Daniel MacMartin's diary has only recently come to light. He was with the commissioners as they went across northern Ontario in 1905 and 1906. Daniel MacMartin said that the commissioners had to sweeten the deal verbally, but they did not put any of it in writing. What the people were told they were signing was completely different from what they actually signed onto. Later, of course, government leaders said that they had surrendered the land. It was all there on the page in black and white, but that was not the verbal commitment made.
That was the record of the so-called honour of the Crown for the following 100 years. I have seen it myself. I saw it in Barriere Lake, where the Liberal government signed an agreement with the community, and as soon as the agreement was signed, they walked away. I saw it in Kashechewan First Nation, where we sat down with the then Liberal government. We had an agreement to rebuild the community, and we sat down to look at the paper to have the whole commitment they had made verbally. I remember saying to the chief that none of the promises were on the paper, and we were told that they could trust the honour of the Crown. We know what happened to that. So much for the agreement with Kashechewan, but it took the present Conservative government to rip up that agreement. That was the so-called honour of the Crown.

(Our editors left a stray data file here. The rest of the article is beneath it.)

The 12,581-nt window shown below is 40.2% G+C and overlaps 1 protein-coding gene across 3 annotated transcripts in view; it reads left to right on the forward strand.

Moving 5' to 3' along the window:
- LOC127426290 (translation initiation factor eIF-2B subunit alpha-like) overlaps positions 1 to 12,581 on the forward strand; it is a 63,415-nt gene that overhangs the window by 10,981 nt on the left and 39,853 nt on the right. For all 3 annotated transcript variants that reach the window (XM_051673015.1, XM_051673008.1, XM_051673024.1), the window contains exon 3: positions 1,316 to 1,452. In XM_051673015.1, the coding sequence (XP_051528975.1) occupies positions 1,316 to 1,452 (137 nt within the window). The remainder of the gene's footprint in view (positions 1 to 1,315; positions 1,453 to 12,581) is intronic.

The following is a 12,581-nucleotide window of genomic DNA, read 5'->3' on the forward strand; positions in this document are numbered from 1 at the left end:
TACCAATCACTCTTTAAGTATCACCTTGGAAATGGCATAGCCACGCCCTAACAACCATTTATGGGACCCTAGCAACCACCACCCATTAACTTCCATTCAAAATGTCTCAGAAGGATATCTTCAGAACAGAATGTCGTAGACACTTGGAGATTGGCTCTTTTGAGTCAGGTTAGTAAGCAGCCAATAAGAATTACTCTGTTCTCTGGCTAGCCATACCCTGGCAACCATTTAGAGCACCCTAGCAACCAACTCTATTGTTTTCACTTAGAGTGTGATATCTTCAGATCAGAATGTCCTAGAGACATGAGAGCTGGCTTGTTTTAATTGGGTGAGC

Daniel MacMartin said that the people were misled. The commissioners had to mislead them to get them to sign off.
It is fascinating, and really deeply disturbing, that it was Duncan Scott who led the Treaty No. 9 negotiations. The people who were coming to him said that they understood that their way of life was under threat. They said that they would make an agreement if he promised that their children would get an education. Duncan Scott had a plan for their education all right; it was the residential schools. Duncan Scott said that the residential schools had to be mandatory, because it was to “get rid of the Indian problem... to continue until there is not a single Indian in Canada that has not been absorbed”. This was about a genocidal policy. However it is said, it was about the destruction of the first nations people. They went into those communities, misrepresented themselves and punished those communities with the residential schools, which nearly broke them.